Editor: International Rock Gardener e-magazine

Cfred72

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Re: The story of a Hepatica
« Reply #1 on: January 20, 2017, 03:14:56 PM »
Very beautiful story for this little wild.  :)
Frédéric Catoul, Amay en Hesbaye, partie francophone de la Belgique.

johnw

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Re: The story of a Hepatica
« Reply #2 on: January 20, 2017, 03:42:12 PM »
What a wonderful story! So now Erfurt is famous for its Hepatica and its delectable Sausages.


john
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Alan_b

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Re: The story of a Hepatica
« Reply #3 on: January 20, 2017, 04:54:52 PM »
This is a poignant story on many levels; not least that an exceptional plant that was once "known far and wide" seemingly almost died-out and might have done so had it not come to the attention of Andreas Händel.   
Almost in Scotland.

Carolyn

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Re: The story of a Hepatica
« Reply #4 on: January 20, 2017, 06:30:50 PM »
Just shows how important it is to share plants.
Carolyn McHale
Gardening in Kirkcudbright

Gunilla

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Re: The story of a Hepatica
« Reply #5 on: January 20, 2017, 10:20:41 PM »
This is truly a remarkable story of a very special plant.  I was lucky to get this Hepatica from Andreas Händel in spring 2015 and found a place for it in my garden.  The first buds showed in December the same year and a few days before Christmas there were beautiful sky blue flowers out in the garden. It kept on flowering until the middle of March.
The ground is frozen here now but 'Blumenstadt Erfurt' has already flowered and there are plenty of buds to come.

1. Hepatica transsilvanica 'Blumenstadt Erfurt'  (21 December 2015).
2. Still flowering  (23 February 2016).
« Last Edit: January 26, 2017, 09:11:24 PM by Gunilla »
Gunilla   Ekeby in the south of Sweden

Gabriela

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Re: The story of a Hepatica
« Reply #6 on: January 21, 2017, 01:30:32 AM »
What a fantastic story behind this early flowering H. transsilvanica!!!
Luckily that it propagates much better vegetatively than other species.
Gabriela
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Leena

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Re: The story of a Hepatica
« Reply #7 on: January 21, 2017, 01:40:15 PM »
Thank you for the story.

not least that an exceptional plant that was once "known far and wide" seemingly almost died-out and might have done so had it not come to the attention of Andreas Händel.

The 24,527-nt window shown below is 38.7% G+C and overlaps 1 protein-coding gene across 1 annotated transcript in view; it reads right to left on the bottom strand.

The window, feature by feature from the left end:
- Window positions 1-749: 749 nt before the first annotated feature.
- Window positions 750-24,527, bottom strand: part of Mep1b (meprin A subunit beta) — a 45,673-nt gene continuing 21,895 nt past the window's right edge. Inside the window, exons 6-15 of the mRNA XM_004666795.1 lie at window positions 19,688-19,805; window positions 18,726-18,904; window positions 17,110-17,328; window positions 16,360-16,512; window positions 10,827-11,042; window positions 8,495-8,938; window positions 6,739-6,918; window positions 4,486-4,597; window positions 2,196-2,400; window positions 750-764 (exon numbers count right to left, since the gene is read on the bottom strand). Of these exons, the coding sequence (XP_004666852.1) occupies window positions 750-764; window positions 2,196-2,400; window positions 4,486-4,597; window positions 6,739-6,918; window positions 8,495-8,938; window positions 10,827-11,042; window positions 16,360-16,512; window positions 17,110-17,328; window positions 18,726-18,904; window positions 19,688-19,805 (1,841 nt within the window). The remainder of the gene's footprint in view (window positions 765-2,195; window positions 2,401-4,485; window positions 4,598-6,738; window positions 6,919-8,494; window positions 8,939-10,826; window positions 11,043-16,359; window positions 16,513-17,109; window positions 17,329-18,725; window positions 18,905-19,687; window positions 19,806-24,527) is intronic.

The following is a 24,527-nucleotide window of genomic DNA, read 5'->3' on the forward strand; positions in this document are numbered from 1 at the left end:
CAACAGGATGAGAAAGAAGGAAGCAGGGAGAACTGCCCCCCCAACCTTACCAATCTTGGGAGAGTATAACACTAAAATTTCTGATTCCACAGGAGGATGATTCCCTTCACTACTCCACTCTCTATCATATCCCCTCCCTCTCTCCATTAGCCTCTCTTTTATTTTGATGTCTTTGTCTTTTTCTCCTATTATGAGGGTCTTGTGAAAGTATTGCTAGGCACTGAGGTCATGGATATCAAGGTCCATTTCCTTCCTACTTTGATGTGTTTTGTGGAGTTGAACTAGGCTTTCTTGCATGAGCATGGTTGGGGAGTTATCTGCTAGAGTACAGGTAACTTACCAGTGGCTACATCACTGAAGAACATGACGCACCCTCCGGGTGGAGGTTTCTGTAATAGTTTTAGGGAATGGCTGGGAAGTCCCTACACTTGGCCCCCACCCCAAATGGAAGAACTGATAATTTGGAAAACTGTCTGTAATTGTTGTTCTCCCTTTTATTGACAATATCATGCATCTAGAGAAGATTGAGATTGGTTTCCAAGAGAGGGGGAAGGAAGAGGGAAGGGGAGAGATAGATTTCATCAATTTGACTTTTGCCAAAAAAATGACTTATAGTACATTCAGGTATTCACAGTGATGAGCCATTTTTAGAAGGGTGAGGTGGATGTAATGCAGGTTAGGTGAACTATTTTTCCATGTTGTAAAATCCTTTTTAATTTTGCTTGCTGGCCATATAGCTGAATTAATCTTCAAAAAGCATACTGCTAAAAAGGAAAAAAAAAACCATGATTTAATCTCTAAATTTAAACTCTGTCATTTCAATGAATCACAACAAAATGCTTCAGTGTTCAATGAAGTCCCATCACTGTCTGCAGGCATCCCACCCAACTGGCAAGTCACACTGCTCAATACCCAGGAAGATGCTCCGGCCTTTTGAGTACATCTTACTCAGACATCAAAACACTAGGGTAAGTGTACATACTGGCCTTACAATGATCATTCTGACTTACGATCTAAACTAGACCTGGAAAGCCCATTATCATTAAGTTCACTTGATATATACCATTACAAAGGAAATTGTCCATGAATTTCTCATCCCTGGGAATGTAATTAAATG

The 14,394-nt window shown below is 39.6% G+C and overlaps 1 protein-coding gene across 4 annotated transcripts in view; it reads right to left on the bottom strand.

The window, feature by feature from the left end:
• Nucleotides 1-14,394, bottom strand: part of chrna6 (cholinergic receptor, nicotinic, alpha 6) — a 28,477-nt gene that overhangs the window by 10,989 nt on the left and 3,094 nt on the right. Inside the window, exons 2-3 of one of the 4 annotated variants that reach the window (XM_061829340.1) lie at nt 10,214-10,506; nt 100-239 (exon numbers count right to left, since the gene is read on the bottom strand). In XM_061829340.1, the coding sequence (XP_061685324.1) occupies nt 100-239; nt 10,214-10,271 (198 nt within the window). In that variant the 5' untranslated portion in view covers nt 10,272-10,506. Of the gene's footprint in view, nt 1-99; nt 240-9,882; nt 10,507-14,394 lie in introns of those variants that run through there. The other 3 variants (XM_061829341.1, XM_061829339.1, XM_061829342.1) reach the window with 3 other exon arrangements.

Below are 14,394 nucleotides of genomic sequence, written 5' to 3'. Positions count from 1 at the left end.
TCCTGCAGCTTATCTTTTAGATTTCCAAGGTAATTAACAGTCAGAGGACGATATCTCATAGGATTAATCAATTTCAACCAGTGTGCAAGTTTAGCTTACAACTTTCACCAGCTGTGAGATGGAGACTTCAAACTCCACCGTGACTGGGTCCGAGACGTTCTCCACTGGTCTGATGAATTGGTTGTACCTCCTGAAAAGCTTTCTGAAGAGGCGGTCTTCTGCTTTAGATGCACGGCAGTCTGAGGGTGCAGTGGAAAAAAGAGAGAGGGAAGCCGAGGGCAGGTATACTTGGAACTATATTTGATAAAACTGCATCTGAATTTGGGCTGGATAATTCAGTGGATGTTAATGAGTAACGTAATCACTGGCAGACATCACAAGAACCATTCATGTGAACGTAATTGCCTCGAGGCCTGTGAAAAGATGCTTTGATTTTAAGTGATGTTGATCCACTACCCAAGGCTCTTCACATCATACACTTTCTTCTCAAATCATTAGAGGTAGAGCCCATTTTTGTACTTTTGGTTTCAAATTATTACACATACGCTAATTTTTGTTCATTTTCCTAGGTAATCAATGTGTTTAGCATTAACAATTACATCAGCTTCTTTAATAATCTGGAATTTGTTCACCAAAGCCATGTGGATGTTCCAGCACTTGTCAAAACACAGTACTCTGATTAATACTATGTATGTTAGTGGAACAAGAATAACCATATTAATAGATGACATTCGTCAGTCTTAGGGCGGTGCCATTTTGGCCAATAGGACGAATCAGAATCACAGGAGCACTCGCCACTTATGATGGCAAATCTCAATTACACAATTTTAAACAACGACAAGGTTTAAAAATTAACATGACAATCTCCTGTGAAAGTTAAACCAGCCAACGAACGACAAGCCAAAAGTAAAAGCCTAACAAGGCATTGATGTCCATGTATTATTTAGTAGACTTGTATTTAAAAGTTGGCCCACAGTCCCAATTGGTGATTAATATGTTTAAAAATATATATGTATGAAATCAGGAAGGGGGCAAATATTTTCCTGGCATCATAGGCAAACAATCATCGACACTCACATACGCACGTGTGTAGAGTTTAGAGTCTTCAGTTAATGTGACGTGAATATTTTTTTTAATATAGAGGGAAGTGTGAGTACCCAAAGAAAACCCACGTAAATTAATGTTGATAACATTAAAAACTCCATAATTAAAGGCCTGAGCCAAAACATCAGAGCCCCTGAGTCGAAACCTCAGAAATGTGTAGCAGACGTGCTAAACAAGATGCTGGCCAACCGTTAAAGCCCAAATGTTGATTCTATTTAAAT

I couldn't agree more, it is so important to share plants to the people who value them, and also who propagate them so that they will not be lost once the original owner has passed away.
Leena from south of Finland

annew

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Re: The story of a Hepatica
« Reply #8 on: January 21, 2017, 05:21:16 PM »
Lovely to have a back story to a plant. Galanthus Sophie North is another plant which stirs emotions each time it flowers.
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Natalia

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Re: The story of a Hepatica
« Reply #9 on: January 24, 2017, 08:05:20 PM »
Awesome story!
Natalia
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Maggi Young

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Re: The story of a Hepatica
« Reply #10 on: January 24, 2017, 09:12:13 PM »
Anne mentioned the story of Galanthus 'Sophie North' -   the story from Evelyn Stevens of how this snowdrop came to be named   can be read in issue 99 of the Rock Garden - pages 146 - 151 =- That is  one of the hundreds of issues of TRG available on the SRGC Website.

  Direct link for  Issue No. 99  is  http://files.srgc.net/journals/vol_1%20to_113/99.pdf
Margaret Young in Aberdeen, North East Scotland Zone 7 -ish!

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Peppa

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Re: The story of a Hepatica
« Reply #11 on: February 05, 2017, 05:56:24 AM »
Thanks for sharing the story! It is always nice to know and remember the story of a plant - it makes it easier to appreciate them! Thanks, Gunilla, for posting the pictures!
Peppa